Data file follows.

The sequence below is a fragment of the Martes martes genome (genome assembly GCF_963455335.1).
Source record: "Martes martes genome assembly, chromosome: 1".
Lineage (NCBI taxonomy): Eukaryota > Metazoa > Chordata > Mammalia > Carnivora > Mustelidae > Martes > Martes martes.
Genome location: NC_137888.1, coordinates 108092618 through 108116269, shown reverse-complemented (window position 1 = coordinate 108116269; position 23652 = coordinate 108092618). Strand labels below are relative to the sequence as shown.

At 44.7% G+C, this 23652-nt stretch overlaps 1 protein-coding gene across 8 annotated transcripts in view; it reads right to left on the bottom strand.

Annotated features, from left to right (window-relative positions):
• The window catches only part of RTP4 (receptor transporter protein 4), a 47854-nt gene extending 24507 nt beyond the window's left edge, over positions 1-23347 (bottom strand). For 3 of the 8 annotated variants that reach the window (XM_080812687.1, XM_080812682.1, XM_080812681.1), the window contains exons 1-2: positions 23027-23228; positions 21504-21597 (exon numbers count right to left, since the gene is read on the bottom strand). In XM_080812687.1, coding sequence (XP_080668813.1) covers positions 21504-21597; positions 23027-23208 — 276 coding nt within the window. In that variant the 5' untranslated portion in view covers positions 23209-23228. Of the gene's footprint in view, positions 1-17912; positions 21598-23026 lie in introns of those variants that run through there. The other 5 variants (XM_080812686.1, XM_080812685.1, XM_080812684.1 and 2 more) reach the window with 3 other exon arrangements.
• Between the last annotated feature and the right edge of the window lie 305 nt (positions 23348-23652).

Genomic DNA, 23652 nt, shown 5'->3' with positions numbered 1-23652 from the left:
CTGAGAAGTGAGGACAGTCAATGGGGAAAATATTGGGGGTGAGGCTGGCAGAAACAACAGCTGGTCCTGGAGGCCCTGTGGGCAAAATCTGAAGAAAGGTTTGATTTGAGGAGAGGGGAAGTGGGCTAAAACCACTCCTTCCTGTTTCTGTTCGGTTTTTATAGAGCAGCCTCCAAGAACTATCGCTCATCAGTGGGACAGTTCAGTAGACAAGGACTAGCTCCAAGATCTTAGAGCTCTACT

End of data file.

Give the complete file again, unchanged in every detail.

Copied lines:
The sequence below is a fragment of the Martes martes genome (genome assembly GCF_963455335.1).
Source record: "Martes martes genome assembly, chromosome: 1".
Lineage (NCBI taxonomy): Eukaryota > Metazoa > Chordata > Mammalia > Carnivora > Mustelidae > Martes > Martes martes.
Genome location: NC_137888.1, coordinates 108092618 through 108116269, shown reverse-complemented (window position 1 = coordinate 108116269; position 23652 = coordinate 108092618). Strand labels below are relative to the sequence as shown.

At 44.7% G+C, this 23652-nt stretch overlaps 1 protein-coding gene across 8 annotated transcripts in view; it reads right to left on the bottom strand.

Annotated features, from left to right (window-relative positions):
• The window catches only part of RTP4 (receptor transporter protein 4), a 47854-nt gene extending 24507 nt beyond the window's left edge, over positions 1-23347 (bottom strand). For 3 of the 8 annotated variants that reach the window (XM_080812687.1, XM_080812682.1, XM_080812681.1), the window contains exons 1-2: positions 23027-23228; positions 21504-21597 (exon numbers count right to left, since the gene is read on the bottom strand). In XM_080812687.1, coding sequence (XP_080668813.1) covers positions 21504-21597; positions 23027-23208 — 276 coding nt within the window. In that variant the 5' untranslated portion in view covers positions 23209-23228. Of the gene's footprint in view, positions 1-17912; positions 21598-23026 lie in introns of those variants that run through there. The other 5 variants (XM_080812686.1, XM_080812685.1, XM_080812684.1 and 2 more) reach the window with 3 other exon arrangements.
• Between the last annotated feature and the right edge of the window lie 305 nt (positions 23348-23652).

Genomic DNA, 23652 nt, shown 5'->3' with positions numbered 1-23652 from the left:
CTGAGAAGTGAGGACAGTCAATGGGGAAAATATTGGGGGTGAGGCTGGCAGAAACAACAGCTGGTCCTGGAGGCCCTGTGGGCAAAATCTGAAGAAAGGTTTGATTTGAGGAGAGGGGAAGTGGGCTAAAACCACTCCTTCCTGTTTCTGTTCGGTTTTTATAGAGCAGCCTCCAAGAACTATCGCTCATCAGTGGGACAGTTCAGTAGACAAGGACTAGCTCCAAGATCTTAGAGCTCTACT